We leave at dawn for the return trip downstream. This is peak hour for wildlife so we keep a sharp eye on the riverbanks, often spotting families of Capybara, and perhaps being rewarded with a rare jaguar sighting, or a tapir swimming across the current. We reach the Madre de Dios River, re-enter Peru, and set off upstream for the boat landing near Lake Sandoval Lake Lodge.

We walk the 2 mile trail to the narrow boat channel through flooded palm forest that leads to the open waters of this peaceful lake, stopping as we go to spot birds and butterflies. As our crew paddles us across to the lodge (motors are prohibited here,) we may see the lake's surface broken by a massive Paiche -- an Amazon fish that can reach 220 lbs! Or perhaps we will hear the strange and haunting calls, and see the heads bobbing above the lake's surface, that will signal our first acquaintance with Pteronura brasiliensis, the Amazonian Giant Otter.   

After lunch at the lodge and a brief rest to avoid the early afternoon heat, we once again set off by boat or catamaran to explore the entire west end of the lake. Here, in the flooded palm forest we drift to the sounds of hundreds of Red-Bellied and Blue-and-yellow Macaws as they return to the palm forest for the night. Our viewpoint from the canoes often allows closer and more extended encounters with birds and mammals than on a typical forest trail hike, and we may witness intimate feeding and mating behavior. On Lake Sandoval, monkeys in particular have almost lost their fear of humans.

We return to the lodge around nightfall for dinner. Afterwards we board the boats once more, in search of black caimans, which now are extremely rare in the Amazon, but still common in this protected lake. They grow up to 4 meters in length, and compete with the Giant Otters for their share of the fishing. On clear nights we take our boat further out into the lake to get an unimpeded view of the vast southern sky with its unfamiliar constellations and superb vistas of the Milky Way.

 

Day 5: Lake Sandoval to Puerto Maldonado

After a dawn breakfast we take a final, short paddle along the palm swamps of the wets end of the lake in search of the resident Giant Otter family. From here, on clear mornings, we will see a glorious sunrise and its reflection in the open waters of the lake. Returning down the trail to the Madre de Dios river, we return to Puerto Maldonado to catch teh flight to Cuzco or Lima.

 

FOR THE 6-DAY/5-NIGHT PROGRAM: Days 5-6 are as follows:

 

Day 5: Sandoval Lake Lodge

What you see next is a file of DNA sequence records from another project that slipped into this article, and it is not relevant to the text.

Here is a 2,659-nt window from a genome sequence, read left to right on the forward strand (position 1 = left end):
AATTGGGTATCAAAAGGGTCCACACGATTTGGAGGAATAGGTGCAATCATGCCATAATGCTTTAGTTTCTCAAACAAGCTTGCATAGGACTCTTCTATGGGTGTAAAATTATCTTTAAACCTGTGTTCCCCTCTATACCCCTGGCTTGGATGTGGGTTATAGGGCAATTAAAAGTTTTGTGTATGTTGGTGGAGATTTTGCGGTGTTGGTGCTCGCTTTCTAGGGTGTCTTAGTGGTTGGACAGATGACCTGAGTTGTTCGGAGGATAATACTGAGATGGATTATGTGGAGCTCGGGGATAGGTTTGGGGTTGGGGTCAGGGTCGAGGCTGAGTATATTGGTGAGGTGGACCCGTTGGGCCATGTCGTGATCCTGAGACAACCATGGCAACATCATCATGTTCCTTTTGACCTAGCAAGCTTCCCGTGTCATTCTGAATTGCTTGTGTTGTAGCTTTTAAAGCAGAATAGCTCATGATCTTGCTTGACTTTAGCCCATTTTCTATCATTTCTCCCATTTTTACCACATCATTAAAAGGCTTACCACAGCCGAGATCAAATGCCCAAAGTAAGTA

We rise early to tour the lake shore by canoe once more for yet new wildlife sightings. We return to the lodge for breakfast and rest for a while, perhaps enjoying the panoramic view from our high point on the lake shore, before setting out to walk a special circuit where we investigate and learn the uses of dozens of Amazonian medicinal plants. We will see palmicho, the plant that supplies the roof-thatch material for our lodges, Candlestick Ginger for anti-inflammatory medicine, the historically important Chinchona, or Quinine tree, whose bark has saved countless thousands from the throes of malaria, and numerous other vital plants. This route includes both wild forest and a small botanical garden dedicated to cultivation of some of these species.

After the mid-day heat subsides we canoe our way around the shore to the western end of the lake, and encounter the flooded palm swamps where macaws make their home and monkeys abound. As we make our way back to the lodge later, it is getting dark and we can use our flashlights to spot the brilliant red eyes of caimans and get close to them as they lurk along the bushy shoreline with their snouts just above water.

 

Day 6: Sandoval to Cuzco or Lima

After a dawn breakfast, we cross the lake, perhaps encountering a family of macaws leaving their roost to forage or a troupe of monkeys greeting the day. We hike back out to the river, where our motorized dug-out canoe takes us swiftly upriver to the boat dock at Puerto Maldonado, and thence to the airport.

 

Included: transportation from Puerto Maldonado airport to Heath River Wildlife Center & Sandoval Lodge to Puerto Maldonado; private bungalows with private bathrooms at Heath River Lodge and Sandoval Lake Lodge; all meals and snacks; purified drinking water and juices; bilingual naturalist guide; all rainforest and lake excursions; Tambopata National Reserve entrance fee;

Excluded: domestic flights within Peru, alcoholic beverages, tips to guide and staff and international flights.

Important note : please note that all macaw and parrot licks in southern Peru are less active in May, June and early July than in other months.

Quick Facts

  • Enjoy the Amazon from the only eco-lodge on the Heath river
  • Spy the gathering of macaws & parrots from the floating hide just 30m/100ft from the lick
  • 4 & 5 night lodge-based programs, fixed departures or any day
  • Forest and lake excursions led by expert naturalist guides
  • Overnights at Heath River Lodge and Sandoval Lake Lodge

Contact Us


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info@andeantreks.com
118 Waltham Street, Watertown, MA 02472
t 800.683.8148